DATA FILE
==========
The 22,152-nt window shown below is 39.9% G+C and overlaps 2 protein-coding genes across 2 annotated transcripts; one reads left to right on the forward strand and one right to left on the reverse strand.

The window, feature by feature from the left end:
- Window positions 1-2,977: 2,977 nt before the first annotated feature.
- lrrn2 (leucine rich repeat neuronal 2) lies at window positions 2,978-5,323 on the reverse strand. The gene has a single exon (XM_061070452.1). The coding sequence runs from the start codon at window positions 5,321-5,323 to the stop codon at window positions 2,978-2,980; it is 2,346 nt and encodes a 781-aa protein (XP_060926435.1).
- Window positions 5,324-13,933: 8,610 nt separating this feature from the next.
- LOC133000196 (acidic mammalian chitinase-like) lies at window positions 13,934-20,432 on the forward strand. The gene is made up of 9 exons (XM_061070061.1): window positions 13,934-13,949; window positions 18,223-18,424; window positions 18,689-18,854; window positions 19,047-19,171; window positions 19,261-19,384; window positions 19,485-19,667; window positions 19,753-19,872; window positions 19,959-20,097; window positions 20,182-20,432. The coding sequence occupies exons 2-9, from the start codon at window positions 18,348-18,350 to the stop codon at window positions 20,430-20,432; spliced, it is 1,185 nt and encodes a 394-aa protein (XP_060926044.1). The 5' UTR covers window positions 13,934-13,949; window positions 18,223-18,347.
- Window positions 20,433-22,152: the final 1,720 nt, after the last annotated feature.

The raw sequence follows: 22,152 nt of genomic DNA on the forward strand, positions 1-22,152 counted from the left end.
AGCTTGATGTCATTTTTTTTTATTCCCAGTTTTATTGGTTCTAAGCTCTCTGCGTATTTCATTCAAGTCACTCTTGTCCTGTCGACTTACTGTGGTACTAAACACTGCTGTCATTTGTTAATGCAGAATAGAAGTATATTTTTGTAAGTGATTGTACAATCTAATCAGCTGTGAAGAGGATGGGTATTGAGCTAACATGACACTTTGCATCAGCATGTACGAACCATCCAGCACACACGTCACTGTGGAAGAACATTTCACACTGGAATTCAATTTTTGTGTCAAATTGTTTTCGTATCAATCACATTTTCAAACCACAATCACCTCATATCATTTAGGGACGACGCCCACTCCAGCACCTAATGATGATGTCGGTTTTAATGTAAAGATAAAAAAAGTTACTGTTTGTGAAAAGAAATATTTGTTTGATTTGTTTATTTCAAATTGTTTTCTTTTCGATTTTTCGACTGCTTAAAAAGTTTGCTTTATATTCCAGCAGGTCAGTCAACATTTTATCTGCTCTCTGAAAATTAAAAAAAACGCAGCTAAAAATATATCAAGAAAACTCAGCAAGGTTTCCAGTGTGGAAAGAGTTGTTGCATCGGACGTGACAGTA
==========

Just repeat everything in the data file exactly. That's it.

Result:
The 22,152-nt window shown below is 39.9% G+C and overlaps 2 protein-coding genes across 2 annotated transcripts; one reads left to right on the forward strand and one right to left on the reverse strand.

The window, feature by feature from the left end:
- Window positions 1-2,977: 2,977 nt before the first annotated feature.
- lrrn2 (leucine rich repeat neuronal 2) lies at window positions 2,978-5,323 on the reverse strand. The gene has a single exon (XM_061070452.1). The coding sequence runs from the start codon at window positions 5,321-5,323 to the stop codon at window positions 2,978-2,980; it is 2,346 nt and encodes a 781-aa protein (XP_060926435.1).
- Window positions 5,324-13,933: 8,610 nt separating this feature from the next.
- LOC133000196 (acidic mammalian chitinase-like) lies at window positions 13,934-20,432 on the forward strand. The gene is made up of 9 exons (XM_061070061.1): window positions 13,934-13,949; window positions 18,223-18,424; window positions 18,689-18,854; window positions 19,047-19,171; window positions 19,261-19,384; window positions 19,485-19,667; window positions 19,753-19,872; window positions 19,959-20,097; window positions 20,182-20,432. The coding sequence occupies exons 2-9, from the start codon at window positions 18,348-18,350 to the stop codon at window positions 20,430-20,432; spliced, it is 1,185 nt and encodes a 394-aa protein (XP_060926044.1). The 5' UTR covers window positions 13,934-13,949; window positions 18,223-18,347.
- Window positions 20,433-22,152: the final 1,720 nt, after the last annotated feature.

The raw sequence follows: 22,152 nt of genomic DNA on the forward strand, positions 1-22,152 counted from the left end.
AGCTTGATGTCATTTTTTTTTATTCCCAGTTTTATTGGTTCTAAGCTCTCTGCGTATTTCATTCAAGTCACTCTTGTCCTGTCGACTTACTGTGGTACTAAACACTGCTGTCATTTGTTAATGCAGAATAGAAGTATATTTTTGTAAGTGATTGTACAATCTAATCAGCTGTGAAGAGGATGGGTATTGAGCTAACATGACACTTTGCATCAGCATGTACGAACCATCCAGCACACACGTCACTGTGGAAGAACATTTCACACTGGAATTCAATTTTTGTGTCAAATTGTTTTCGTATCAATCACATTTTCAAACCACAATCACCTCATATCATTTAGGGACGACGCCCACTCCAGCACCTAATGATGATGTCGGTTTTAATGTAAAGATAAAAAAAGTTACTGTTTGTGAAAAGAAATATTTGTTTGATTTGTTTATTTCAAATTGTTTTCTTTTCGATTTTTCGACTGCTTAAAAAGTTTGCTTTATATTCCAGCAGGTCAGTCAACATTTTATCTGCTCTCTGAAAATTAAAAAAAACGCAGCTAAAAATATATCAAGAAAACTCAGCAAGGTTTCCAGTGTGGAAAGAGTTGTTGCATCGGACGTGACAGTA